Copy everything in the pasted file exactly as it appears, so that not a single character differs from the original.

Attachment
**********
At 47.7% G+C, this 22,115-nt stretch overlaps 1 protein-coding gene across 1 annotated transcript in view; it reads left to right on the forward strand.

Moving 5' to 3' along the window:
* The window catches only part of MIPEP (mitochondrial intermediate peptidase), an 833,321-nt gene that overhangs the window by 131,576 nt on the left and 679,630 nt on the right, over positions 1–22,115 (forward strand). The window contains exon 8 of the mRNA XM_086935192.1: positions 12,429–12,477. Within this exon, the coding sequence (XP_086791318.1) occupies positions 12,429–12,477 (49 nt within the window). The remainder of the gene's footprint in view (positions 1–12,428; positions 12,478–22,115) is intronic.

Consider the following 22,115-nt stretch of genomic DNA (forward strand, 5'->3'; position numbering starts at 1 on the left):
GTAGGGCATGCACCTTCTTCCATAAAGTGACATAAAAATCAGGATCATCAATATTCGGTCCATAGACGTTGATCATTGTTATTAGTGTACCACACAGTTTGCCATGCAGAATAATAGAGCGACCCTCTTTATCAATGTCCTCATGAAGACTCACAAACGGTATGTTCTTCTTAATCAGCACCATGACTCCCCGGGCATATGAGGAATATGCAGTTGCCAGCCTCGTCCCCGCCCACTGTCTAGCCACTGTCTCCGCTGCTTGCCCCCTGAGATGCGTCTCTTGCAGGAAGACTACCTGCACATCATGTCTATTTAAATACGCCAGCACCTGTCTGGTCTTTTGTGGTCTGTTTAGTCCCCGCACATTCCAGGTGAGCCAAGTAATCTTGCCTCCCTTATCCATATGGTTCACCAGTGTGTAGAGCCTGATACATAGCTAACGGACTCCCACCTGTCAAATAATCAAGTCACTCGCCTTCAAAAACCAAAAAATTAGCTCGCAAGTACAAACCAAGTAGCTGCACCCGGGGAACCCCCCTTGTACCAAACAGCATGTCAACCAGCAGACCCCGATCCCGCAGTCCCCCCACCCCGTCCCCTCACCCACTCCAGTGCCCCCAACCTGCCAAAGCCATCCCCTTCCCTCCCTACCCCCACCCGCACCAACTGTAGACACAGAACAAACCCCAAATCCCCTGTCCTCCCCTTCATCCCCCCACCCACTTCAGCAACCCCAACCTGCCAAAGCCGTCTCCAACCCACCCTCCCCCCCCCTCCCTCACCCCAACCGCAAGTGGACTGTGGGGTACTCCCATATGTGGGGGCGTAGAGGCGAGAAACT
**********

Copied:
At 47.7% G+C, this 22,115-nt stretch overlaps 1 protein-coding gene across 1 annotated transcript in view; it reads left to right on the forward strand.

Moving 5' to 3' along the window:
* The window catches only part of MIPEP (mitochondrial intermediate peptidase), an 833,321-nt gene that overhangs the window by 131,576 nt on the left and 679,630 nt on the right, over positions 1–22,115 (forward strand). The window contains exon 8 of the mRNA XM_086935192.1: positions 12,429–12,477. Within this exon, the coding sequence (XP_086791318.1) occupies positions 12,429–12,477 (49 nt within the window). The remainder of the gene's footprint in view (positions 1–12,428; positions 12,478–22,115) is intronic.

Consider the following 22,115-nt stretch of genomic DNA (forward strand, 5'->3'; position numbering starts at 1 on the left):
GTAGGGCATGCACCTTCTTCCATAAAGTGACATAAAAATCAGGATCATCAATATTCGGTCCATAGACGTTGATCATTGTTATTAGTGTACCACACAGTTTGCCATGCAGAATAATAGAGCGACCCTCTTTATCAATGTCCTCATGAAGACTCACAAACGGTATGTTCTTCTTAATCAGCACCATGACTCCCCGGGCATATGAGGAATATGCAGTTGCCAGCCTCGTCCCCGCCCACTGTCTAGCCACTGTCTCCGCTGCTTGCCCCCTGAGATGCGTCTCTTGCAGGAAGACTACCTGCACATCATGTCTATTTAAATACGCCAGCACCTGTCTGGTCTTTTGTGGTCTGTTTAGTCCCCGCACATTCCAGGTGAGCCAAGTAATCTTGCCTCCCTTATCCATATGGTTCACCAGTGTGTAGAGCCTGATACATAGCTAACGGACTCCCACCTGTCAAATAATCAAGTCACTCGCCTTCAAAAACCAAAAAATTAGCTCGCAAGTACAAACCAAGTAGCTGCACCCGGGGAACCCCCCTTGTACCAAACAGCATGTCAACCAGCAGACCCCGATCCCGCAGTCCCCCCACCCCGTCCCCTCACCCACTCCAGTGCCCCCAACCTGCCAAAGCCATCCCCTTCCCTCCCTACCCCCACCCGCACCAACTGTAGACACAGAACAAACCCCAAATCCCCTGTCCTCCCCTTCATCCCCCCACCCACTTCAGCAACCCCAACCTGCCAAAGCCGTCTCCAACCCACCCTCCCCCCCCCTCCCTCACCCCAACCGCAAGTGGACTGTGGGGTACTCCCATATGTGGGGGCGTAGAGGCGAGAAACT